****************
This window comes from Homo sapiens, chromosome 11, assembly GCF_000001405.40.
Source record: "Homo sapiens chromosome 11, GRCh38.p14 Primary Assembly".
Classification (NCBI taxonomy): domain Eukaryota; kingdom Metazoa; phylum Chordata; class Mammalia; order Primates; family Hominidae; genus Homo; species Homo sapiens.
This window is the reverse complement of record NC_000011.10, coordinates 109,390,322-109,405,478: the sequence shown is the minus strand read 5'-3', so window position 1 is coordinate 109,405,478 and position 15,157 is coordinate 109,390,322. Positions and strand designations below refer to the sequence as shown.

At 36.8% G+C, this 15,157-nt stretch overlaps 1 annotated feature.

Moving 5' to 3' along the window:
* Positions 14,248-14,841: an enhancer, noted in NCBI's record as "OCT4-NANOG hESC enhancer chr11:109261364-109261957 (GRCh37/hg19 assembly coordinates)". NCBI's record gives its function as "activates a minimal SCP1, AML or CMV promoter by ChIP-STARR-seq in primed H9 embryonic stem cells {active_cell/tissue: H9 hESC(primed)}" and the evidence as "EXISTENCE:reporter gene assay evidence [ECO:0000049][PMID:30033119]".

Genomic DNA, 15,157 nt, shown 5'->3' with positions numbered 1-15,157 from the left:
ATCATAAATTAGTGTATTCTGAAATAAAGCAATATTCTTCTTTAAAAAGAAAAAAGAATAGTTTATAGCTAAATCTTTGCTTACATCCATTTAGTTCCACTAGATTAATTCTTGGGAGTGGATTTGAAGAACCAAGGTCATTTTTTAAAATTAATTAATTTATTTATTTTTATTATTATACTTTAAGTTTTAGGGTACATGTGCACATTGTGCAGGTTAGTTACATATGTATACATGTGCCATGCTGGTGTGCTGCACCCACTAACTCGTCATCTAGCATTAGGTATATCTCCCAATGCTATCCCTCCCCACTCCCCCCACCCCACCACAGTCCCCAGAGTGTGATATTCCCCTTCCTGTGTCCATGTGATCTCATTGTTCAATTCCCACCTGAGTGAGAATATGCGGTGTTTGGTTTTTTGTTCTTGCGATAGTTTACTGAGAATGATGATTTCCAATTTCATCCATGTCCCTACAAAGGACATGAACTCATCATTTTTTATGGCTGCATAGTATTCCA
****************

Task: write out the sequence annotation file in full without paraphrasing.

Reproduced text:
This window comes from Homo sapiens, chromosome 11, assembly GCF_000001405.40.
Source record: "Homo sapiens chromosome 11, GRCh38.p14 Primary Assembly".
Classification (NCBI taxonomy): domain Eukaryota; kingdom Metazoa; phylum Chordata; class Mammalia; order Primates; family Hominidae; genus Homo; species Homo sapiens.
This window is the reverse complement of record NC_000011.10, coordinates 109,390,322-109,405,478: the sequence shown is the minus strand read 5'-3', so window position 1 is coordinate 109,405,478 and position 15,157 is coordinate 109,390,322. Positions and strand designations below refer to the sequence as shown.

At 36.8% G+C, this 15,157-nt stretch overlaps 1 annotated feature.

Moving 5' to 3' along the window:
* Positions 14,248-14,841: an enhancer, noted in NCBI's record as "OCT4-NANOG hESC enhancer chr11:109261364-109261957 (GRCh37/hg19 assembly coordinates)". NCBI's record gives its function as "activates a minimal SCP1, AML or CMV promoter by ChIP-STARR-seq in primed H9 embryonic stem cells {active_cell/tissue: H9 hESC(primed)}" and the evidence as "EXISTENCE:reporter gene assay evidence [ECO:0000049][PMID:30033119]".

Genomic DNA, 15,157 nt, shown 5'->3' with positions numbered 1-15,157 from the left:
ATCATAAATTAGTGTATTCTGAAATAAAGCAATATTCTTCTTTAAAAAGAAAAAAGAATAGTTTATAGCTAAATCTTTGCTTACATCCATTTAGTTCCACTAGATTAATTCTTGGGAGTGGATTTGAAGAACCAAGGTCATTTTTTAAAATTAATTAATTTATTTATTTTTATTATTATACTTTAAGTTTTAGGGTACATGTGCACATTGTGCAGGTTAGTTACATATGTATACATGTGCCATGCTGGTGTGCTGCACCCACTAACTCGTCATCTAGCATTAGGTATATCTCCCAATGCTATCCCTCCCCACTCCCCCCACCCCACCACAGTCCCCAGAGTGTGATATTCCCCTTCCTGTGTCCATGTGATCTCATTGTTCAATTCCCACCTGAGTGAGAATATGCGGTGTTTGGTTTTTTGTTCTTGCGATAGTTTACTGAGAATGATGATTTCCAATTTCATCCATGTCCCTACAAAGGACATGAACTCATCATTTTTTATGGCTGCATAGTATTCCA